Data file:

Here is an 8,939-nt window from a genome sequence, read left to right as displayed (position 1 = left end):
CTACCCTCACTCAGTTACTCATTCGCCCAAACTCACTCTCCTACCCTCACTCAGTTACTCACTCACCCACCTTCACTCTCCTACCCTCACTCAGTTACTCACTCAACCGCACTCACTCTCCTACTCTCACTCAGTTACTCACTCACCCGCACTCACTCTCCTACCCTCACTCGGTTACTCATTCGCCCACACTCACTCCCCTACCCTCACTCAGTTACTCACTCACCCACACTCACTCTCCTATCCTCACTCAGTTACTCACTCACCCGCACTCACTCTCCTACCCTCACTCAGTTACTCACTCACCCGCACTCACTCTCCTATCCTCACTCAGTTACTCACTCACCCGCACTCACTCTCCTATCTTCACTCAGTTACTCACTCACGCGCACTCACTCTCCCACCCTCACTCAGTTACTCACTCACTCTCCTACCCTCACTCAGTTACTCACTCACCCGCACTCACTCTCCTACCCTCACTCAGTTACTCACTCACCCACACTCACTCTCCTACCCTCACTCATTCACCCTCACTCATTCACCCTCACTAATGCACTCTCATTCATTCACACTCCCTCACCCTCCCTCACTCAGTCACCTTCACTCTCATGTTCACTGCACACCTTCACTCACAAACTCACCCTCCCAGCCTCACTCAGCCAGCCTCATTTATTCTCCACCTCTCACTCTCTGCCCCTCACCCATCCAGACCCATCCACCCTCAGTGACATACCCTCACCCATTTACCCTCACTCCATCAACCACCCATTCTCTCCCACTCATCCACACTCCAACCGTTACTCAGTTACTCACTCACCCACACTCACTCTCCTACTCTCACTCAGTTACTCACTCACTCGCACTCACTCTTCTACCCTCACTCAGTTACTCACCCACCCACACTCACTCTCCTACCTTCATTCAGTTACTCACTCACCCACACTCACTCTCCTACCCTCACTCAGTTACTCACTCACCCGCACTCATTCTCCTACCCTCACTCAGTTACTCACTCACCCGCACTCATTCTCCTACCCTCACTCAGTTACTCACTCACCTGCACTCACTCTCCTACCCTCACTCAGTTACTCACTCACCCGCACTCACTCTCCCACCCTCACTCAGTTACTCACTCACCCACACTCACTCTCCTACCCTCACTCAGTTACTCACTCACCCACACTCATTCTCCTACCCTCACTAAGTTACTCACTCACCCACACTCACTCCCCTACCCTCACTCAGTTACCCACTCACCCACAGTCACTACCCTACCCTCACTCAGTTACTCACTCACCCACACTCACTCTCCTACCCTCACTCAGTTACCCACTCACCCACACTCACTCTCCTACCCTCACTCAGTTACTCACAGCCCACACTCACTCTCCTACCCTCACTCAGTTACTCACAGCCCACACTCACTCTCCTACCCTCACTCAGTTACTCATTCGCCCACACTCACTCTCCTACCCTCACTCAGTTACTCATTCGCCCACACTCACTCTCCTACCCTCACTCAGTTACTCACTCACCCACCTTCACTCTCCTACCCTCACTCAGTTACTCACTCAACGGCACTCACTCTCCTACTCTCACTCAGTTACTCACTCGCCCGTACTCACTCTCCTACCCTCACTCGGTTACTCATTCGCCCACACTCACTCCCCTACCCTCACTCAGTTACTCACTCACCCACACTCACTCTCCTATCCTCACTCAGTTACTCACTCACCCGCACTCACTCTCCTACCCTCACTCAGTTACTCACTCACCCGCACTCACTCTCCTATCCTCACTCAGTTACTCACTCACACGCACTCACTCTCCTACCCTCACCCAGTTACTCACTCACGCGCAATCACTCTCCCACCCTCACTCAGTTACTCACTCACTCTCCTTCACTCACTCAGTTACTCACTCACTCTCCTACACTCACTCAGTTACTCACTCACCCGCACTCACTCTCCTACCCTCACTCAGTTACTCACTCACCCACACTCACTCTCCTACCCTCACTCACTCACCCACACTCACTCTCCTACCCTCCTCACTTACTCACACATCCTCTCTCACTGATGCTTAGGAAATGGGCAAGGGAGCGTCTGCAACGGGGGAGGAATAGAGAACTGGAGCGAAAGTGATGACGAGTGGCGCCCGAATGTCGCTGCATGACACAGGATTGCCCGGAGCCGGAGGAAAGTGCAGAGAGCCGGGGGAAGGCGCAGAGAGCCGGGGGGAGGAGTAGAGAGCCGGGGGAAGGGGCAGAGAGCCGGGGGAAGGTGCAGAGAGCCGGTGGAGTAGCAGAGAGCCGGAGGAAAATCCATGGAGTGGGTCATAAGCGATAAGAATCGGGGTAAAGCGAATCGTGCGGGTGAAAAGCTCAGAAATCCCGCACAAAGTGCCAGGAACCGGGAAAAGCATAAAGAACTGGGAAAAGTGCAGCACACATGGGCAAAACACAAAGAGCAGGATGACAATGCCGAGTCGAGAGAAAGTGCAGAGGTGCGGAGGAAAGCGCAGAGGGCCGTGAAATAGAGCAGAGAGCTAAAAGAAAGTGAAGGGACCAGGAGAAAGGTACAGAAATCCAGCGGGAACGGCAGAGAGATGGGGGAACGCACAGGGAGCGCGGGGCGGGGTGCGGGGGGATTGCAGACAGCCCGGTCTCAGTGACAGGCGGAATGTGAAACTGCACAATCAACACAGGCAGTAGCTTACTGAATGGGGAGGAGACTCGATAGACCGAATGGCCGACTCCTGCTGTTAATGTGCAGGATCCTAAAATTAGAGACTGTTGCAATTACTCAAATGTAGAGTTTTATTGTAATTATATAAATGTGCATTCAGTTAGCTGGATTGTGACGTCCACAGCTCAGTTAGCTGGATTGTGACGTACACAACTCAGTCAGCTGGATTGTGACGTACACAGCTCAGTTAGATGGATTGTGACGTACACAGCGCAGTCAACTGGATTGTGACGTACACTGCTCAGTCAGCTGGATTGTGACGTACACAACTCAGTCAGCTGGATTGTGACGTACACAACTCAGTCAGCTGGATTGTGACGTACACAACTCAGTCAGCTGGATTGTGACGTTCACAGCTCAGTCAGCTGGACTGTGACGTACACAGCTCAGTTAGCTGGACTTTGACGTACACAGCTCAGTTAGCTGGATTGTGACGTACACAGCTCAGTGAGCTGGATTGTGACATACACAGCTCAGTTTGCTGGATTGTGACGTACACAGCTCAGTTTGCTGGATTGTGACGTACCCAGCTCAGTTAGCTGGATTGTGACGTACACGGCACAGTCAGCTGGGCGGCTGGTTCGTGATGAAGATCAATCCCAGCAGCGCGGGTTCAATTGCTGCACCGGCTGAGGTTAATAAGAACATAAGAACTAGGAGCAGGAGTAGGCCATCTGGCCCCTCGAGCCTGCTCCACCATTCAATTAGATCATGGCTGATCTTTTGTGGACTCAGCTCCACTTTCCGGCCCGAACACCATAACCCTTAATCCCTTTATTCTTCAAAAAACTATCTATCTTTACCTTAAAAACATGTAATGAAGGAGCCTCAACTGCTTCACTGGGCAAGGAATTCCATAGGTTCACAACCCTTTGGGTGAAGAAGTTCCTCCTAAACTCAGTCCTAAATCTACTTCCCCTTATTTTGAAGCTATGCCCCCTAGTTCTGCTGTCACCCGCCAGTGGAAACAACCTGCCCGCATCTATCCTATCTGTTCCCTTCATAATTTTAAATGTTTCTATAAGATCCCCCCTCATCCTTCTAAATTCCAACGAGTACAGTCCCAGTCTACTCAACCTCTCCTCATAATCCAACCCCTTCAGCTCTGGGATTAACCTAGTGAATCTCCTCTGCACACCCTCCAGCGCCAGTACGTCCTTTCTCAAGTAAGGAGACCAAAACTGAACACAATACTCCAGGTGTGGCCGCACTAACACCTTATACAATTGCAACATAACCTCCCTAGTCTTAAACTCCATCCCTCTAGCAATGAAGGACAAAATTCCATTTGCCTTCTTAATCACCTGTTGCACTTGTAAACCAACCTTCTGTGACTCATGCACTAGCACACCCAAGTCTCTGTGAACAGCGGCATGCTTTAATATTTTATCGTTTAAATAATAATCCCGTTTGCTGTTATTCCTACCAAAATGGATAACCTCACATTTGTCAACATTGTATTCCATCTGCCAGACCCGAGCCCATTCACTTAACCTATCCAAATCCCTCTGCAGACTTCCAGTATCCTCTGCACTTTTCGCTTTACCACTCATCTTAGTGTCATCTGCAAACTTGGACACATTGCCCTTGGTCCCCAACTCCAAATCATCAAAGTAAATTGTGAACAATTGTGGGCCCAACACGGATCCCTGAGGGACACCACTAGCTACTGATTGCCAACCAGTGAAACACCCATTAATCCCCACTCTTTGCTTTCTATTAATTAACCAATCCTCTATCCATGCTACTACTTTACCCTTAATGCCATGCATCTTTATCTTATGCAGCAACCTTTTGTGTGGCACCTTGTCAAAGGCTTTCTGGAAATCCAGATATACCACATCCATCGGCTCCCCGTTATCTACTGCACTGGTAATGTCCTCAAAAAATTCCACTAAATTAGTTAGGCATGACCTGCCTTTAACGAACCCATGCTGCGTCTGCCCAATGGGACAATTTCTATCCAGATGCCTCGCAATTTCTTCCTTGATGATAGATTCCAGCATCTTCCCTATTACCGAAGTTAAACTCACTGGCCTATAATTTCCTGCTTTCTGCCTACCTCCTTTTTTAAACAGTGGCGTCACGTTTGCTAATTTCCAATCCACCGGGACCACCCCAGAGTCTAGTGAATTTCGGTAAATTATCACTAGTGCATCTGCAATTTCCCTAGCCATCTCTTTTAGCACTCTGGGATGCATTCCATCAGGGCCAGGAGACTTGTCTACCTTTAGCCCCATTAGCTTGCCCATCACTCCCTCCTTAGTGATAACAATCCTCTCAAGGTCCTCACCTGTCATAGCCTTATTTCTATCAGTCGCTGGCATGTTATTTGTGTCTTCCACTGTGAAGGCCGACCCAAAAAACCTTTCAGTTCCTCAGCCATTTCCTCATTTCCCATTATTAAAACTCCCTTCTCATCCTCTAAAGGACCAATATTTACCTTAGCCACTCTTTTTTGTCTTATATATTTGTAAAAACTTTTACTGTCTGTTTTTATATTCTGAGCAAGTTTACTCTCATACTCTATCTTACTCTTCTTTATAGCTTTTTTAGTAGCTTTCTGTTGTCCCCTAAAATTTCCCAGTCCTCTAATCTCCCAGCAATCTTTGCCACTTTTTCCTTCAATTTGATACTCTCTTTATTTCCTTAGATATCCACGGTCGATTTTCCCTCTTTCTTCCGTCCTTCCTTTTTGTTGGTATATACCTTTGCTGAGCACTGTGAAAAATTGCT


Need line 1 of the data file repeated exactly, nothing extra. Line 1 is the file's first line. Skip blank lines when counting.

Here is an 8,939-nt window from a genome sequence, read left to right as displayed (position 1 = left end):